Zenith’s New Limited-Edition Watches Come With a Zero-Gravity Flight
Purchase either of the limited-edition timepieces and, for a brief period of time, you can feel like an astronaut.
Zenith is literally reaching for the stars.
The Swiss watchmaker just debuted two new high-horology timepieces, the 46mm Zero Defy 21 Tourbillon Sapphire (approx. $251,879) and the 46mm Defy Zero-G Sapphire ($223,100), both outfitted, as their names suggest, in sapphire crystal in architectures that reimagine two of its elite movements. If that’s not enough fireworks for you, each limited-edition piece comes with a high-octane adventure on a parabolic flight which will allow owners to experience the zero-gravity weightlessness of space.
But before you take off in the sky, here’s a reason to get high on earth: The El Primero 9020 automatic calibre of the Defy 21 Tourbillon Sapphire and the El Primero 8812 S of the Defy Zero-G Sapphire are both highlighted in blue PVD with decorative elements like miniature star engravings on the bridges, which are then finished with a rhodium-coloured PVD treatment on the chamfered edges. The sapphire crystal offers a 360 degree-view of the structures and their technically challenging finishing, so each watch wears like a mini-exhibition on the wrist.
Chronometric precision, however, is the main exercise in the Defy Zero-G. Its Gravity Control mechanism features a regulating organ fixed to a gimbal that remains in a flat position. So, what does that mean exactly? The watch maintains time as precisely as possible no matter how the watch is rotated or jerked around on the wrist. In the latest version of this technology, Zenith has restructured the movement to offer a bigger wow factor to its visual appeal. Plus, its sapphire crystal allows it to now be viewed from all angles.
The company’s watchmakers didn’t stop there. The handcrafted dial—made from a mosaic of meteorite, aventurine glass and miniature painting—further drives home the message that this piece is intended to be an out-of-this-world offering. Mars is represented on the small seconds, which is partially eclipsed by the hours and minutes dial. The latter hovers over star-shaped bridges that stretch across the dial. And, while the gyroscopic module at 6 o’clock is enough to geek out on just by itself, flip the watch over and you will find it has been decorated with a cratered texture to evoke the surface of the moon. You can also get a full view of the back of the mainplate and bridges which have been coated in a blue tone with contrasting grey chamfers. These too are sprinkled with decorative stars.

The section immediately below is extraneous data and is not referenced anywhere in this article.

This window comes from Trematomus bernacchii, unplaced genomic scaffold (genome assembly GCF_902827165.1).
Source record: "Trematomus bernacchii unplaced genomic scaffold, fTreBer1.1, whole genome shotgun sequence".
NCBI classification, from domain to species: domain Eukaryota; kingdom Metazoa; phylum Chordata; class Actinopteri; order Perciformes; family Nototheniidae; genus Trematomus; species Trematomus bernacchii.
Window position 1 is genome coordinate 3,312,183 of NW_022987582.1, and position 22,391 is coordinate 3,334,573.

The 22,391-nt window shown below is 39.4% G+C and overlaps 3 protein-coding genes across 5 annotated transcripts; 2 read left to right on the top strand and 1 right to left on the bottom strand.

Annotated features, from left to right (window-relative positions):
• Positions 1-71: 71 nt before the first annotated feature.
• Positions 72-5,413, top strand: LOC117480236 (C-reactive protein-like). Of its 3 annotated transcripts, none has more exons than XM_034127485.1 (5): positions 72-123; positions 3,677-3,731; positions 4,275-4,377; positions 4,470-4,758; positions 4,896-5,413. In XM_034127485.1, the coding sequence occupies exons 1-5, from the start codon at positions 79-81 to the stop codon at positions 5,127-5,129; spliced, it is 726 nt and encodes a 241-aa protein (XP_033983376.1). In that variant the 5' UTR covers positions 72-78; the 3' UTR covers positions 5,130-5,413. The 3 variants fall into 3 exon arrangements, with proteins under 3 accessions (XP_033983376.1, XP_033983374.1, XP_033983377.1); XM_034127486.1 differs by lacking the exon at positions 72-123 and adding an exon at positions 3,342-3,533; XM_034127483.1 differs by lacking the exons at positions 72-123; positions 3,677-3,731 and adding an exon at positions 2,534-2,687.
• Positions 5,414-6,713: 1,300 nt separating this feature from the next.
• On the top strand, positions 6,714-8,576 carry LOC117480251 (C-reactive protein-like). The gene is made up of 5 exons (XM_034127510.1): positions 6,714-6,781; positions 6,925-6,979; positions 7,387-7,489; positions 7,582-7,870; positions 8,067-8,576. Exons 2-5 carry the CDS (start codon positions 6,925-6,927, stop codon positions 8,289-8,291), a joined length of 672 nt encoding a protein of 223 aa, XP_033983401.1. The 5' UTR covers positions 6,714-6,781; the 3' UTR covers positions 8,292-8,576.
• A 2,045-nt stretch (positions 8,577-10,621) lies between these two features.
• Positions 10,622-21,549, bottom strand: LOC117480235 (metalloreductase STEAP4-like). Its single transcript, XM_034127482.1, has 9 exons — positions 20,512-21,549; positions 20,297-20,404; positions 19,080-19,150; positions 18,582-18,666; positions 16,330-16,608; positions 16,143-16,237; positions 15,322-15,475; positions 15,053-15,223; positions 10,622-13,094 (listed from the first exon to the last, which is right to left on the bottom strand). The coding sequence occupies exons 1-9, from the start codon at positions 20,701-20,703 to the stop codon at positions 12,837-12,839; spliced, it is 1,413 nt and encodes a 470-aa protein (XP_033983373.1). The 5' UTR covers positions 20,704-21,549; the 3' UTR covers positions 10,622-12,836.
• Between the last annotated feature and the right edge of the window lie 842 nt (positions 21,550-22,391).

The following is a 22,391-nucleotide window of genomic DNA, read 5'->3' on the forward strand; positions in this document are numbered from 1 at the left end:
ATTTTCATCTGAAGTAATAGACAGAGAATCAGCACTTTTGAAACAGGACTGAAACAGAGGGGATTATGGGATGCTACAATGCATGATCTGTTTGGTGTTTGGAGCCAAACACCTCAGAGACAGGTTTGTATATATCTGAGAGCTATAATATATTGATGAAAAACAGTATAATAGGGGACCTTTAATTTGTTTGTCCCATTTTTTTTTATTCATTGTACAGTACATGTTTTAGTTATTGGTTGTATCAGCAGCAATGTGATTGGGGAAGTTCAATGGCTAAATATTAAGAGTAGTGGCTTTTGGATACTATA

If tourbillons are more your bag, the Defy 21 Double Tourbillon Sapphire offers not one but two (located between 7 o’clock and 11 o’clock), which operate independently and complete rotations in 60-seconds each—one for the time-keeping and one for the chronograph. This is one of the fastest tourbillon chronographs on the market at 1/100th of a second and like, the Defy Zero-G, it comes with the same attention to detail in terms of finishing. The mainplate of the movement is finished in blue PVD, a first at Zenith, while some of the bridges on the dial-side come engraved with a smattering of stars.
But here’s the clincher…both models are limited to just 10 pieces each and the lucky few that snap them up in time will get an experience they won’t soon forget. Clients who purchase either the Defy 21 Double Tourbillon or Defy Zero-G Sapphire watches will be invited to the Novespace facility, a subsidiary of the French National Space Center, in Bourdeaux, France in February of 2022 to meet with instructors before taking a parabolic flight to experience weightlessness in zero gravity. And it won’t be just for a blip on the radar. Each flight will consist of 15 parabolas or, in other words, 15 curves of ascending and plunging to replicate the feeling of being in space multiple times over. French astronaut, Jean-François Clervoy, will also be on hand to speak to the crowd about his own experiences. Just don’t hit the bottle at the neighbouring vineyards before going high in the sky, if you plan on coming back down to earth in one piece.
Subscribe to the Newsletter
Recommended for you
Femtosecond laser technology was used to create a design that’s just a few tenths of a micron deep.
By Bryan Hood
November 25, 2021